Wire gauge for DC

jamesnewman01377

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I need a little help, I'm a beginning so bear with me. I have 6 solar panel wired in series to a switch, from the switch to the Growatt inverter is about 130 feet, how do I now what gauge wire do I run for DC, the panel are 250w, 37.6v open circuit, VMP 30.3, at 8.27 amps, in series (if my math is right) that would be 225.6v an 8.27 amps, thanks, James
 

sunshine_eggo

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You start with cable that can handle the current.

Then you use a voltage drop calculator to determine % voltage drop, which equates to % power lost.


Click estimated resistance tab and plug in the numbers (use Vmp and Isc):




1637188618461.png

10awg can more than handle 8.27A, and it only has a 1.18% voltage drop - anything less than 3% is pretty great.

Even 14awg would be just under 3%.
 

smoothJoey

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I need a little help, I'm a beginning so bear with me. I have 6 solar panel wired in series to a switch, from the switch to the Growatt inverter is about 130 feet, how do I now what gauge wire do I run for DC, the panel are 250w, 37.6v open circuit, VMP 30.3, at 8.27 amps, in series (if my math is right) that would be 225.6v an 8.27 amps, thanks, James
How far from the switch to the panels?
 

jamesnewman01377

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You start with cable that can handle the current.

Then you use a voltage drop calculator to determine % voltage drop, which equates to % power lost.


Click estimated resistance tab and plug in the numbers (use Vmp and Isc):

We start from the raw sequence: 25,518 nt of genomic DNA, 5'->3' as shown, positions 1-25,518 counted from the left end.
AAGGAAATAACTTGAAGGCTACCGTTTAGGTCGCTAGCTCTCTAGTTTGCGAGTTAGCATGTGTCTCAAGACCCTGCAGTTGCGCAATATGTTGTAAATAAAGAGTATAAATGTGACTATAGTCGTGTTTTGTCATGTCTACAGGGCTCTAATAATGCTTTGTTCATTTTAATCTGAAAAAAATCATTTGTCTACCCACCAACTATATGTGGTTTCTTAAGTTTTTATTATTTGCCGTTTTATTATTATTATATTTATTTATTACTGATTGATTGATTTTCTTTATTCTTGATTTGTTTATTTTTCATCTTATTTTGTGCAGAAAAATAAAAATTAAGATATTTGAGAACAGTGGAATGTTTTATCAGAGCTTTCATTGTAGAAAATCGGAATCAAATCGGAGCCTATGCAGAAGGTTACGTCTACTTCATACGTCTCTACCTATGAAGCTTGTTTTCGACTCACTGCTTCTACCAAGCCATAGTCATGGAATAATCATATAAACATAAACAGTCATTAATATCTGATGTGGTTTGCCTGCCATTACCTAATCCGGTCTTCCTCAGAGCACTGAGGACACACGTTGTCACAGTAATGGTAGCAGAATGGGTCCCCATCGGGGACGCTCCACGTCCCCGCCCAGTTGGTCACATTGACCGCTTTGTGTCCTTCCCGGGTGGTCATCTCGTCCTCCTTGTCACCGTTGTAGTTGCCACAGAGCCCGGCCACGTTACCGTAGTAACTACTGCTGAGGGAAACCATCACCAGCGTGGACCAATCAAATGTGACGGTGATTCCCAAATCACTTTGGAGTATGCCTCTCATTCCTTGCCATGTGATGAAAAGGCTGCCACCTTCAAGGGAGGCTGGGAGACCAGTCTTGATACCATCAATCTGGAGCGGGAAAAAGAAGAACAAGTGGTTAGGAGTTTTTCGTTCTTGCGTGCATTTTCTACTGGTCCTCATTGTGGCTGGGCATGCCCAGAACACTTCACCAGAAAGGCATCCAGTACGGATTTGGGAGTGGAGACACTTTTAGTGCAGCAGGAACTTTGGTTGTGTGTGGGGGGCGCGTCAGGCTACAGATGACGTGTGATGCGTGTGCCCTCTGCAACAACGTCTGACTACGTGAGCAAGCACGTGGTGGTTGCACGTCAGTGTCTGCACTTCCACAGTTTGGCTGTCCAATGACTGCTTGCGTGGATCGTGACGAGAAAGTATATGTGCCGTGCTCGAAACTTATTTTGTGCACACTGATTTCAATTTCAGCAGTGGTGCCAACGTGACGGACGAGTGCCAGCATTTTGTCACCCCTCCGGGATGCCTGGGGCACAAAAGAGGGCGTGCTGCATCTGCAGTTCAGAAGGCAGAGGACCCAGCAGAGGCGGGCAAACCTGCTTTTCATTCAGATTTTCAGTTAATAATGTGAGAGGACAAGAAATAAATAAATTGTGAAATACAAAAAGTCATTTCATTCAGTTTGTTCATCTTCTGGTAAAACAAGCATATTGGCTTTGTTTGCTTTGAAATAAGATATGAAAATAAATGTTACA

View attachment 72628

10awg can more than handle 8.27A, and it only has a 1.18% voltage drop - anything less than 3% is pretty great.

Even 14awg would be just under 3%.
I asked about the distance between the switch and the panels.
I’m sorry, I would say 15 foot, the panels are mounted on a roof of a dock building and the switch is mounted just under the roof line.
 

smoothJoey

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I’m sorry, I would say 15 foot, the panels are mounted on a roof of a dock building and the switch is mounted just under the roof line.
14 awg would be just under 3% voltage drop.
10 awg would be a little over 1% voltage drop.
 

jamesnewman01377

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Jun 10, 2021
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You start with cable that can handle the current.

Then you use a voltage drop calculator to determine % voltage drop, which equates to % power lost.


Click estimated resistance tab and plug in the numbers (use Vmp and Isc):




View attachment 72628

10awg can more than handle 8.27A, and it only has a 1.18% voltage drop - anything less than 3% is pretty great.

Even 14awg would be just under 3%.
Thank you.
 

smoothJoey

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What’s the difference between AWG and THHN wire?
AWG is the measure of the conductor's diameter.
THHN is a type of wire. THHN is useful wire but it is not suitable for your application.
The insulation on THHN is not designed for exposure to the sun.
You need wire specifically meant for your application.
 

jamesnewman01377

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AWG is the measure of the conductor's diameter.
THHN is a type of wire. THHN is useful wire but it is not suitable for your application.
The insulation on THHN is not designed for exposure to the sun.
You need wire specifically meant for your application.
I meant the wire between the switch and the inverter, it will be in conduit.
 
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